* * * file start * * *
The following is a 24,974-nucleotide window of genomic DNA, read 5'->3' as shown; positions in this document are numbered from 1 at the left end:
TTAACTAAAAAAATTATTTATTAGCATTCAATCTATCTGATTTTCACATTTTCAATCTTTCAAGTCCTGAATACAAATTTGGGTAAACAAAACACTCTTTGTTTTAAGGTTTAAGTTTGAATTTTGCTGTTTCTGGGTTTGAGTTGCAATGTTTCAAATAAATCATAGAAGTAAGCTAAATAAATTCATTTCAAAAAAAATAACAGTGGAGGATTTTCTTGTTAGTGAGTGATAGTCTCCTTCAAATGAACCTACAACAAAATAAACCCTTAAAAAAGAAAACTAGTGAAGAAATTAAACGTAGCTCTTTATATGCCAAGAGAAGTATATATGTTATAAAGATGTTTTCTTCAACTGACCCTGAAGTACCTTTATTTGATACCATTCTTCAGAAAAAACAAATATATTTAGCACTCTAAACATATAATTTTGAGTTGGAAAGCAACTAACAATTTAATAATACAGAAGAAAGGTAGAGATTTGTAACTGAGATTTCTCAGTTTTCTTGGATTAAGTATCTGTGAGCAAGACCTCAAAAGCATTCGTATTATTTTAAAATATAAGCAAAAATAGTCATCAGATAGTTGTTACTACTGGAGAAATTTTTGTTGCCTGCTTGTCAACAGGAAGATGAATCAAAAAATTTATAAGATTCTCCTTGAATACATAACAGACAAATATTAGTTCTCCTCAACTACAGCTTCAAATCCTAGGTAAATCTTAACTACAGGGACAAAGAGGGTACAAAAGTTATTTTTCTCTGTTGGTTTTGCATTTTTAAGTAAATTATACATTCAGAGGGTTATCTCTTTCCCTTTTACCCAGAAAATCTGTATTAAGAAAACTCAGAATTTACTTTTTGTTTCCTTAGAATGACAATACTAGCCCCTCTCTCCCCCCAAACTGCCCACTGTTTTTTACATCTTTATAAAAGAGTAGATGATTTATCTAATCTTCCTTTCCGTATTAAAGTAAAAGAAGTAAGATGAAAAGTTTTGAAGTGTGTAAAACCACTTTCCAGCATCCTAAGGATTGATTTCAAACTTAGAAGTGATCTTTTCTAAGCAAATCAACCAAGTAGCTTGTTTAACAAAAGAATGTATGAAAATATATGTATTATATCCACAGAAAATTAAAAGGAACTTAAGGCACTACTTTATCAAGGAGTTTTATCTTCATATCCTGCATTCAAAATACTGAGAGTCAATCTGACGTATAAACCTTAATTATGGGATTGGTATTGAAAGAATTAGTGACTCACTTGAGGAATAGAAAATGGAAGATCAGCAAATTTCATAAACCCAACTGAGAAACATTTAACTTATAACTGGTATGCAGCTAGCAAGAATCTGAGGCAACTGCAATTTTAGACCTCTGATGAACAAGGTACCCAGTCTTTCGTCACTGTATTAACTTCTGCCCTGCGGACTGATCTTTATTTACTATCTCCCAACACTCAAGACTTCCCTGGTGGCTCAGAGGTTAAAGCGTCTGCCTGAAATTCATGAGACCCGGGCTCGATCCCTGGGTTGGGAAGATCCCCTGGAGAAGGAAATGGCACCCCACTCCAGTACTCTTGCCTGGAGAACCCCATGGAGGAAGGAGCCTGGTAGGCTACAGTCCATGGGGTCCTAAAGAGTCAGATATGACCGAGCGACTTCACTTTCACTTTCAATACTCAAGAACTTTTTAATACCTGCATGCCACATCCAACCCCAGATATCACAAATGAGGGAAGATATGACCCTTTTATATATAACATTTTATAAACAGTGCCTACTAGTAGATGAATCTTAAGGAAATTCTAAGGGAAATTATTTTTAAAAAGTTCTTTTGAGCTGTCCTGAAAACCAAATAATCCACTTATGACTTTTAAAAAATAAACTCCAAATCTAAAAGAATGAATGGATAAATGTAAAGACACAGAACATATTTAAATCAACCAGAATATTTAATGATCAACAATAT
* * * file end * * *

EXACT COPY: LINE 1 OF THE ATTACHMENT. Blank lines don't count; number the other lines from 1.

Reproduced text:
The following is a 24,974-nucleotide window of genomic DNA, read 5'->3' as shown; positions in this document are numbered from 1 at the left end: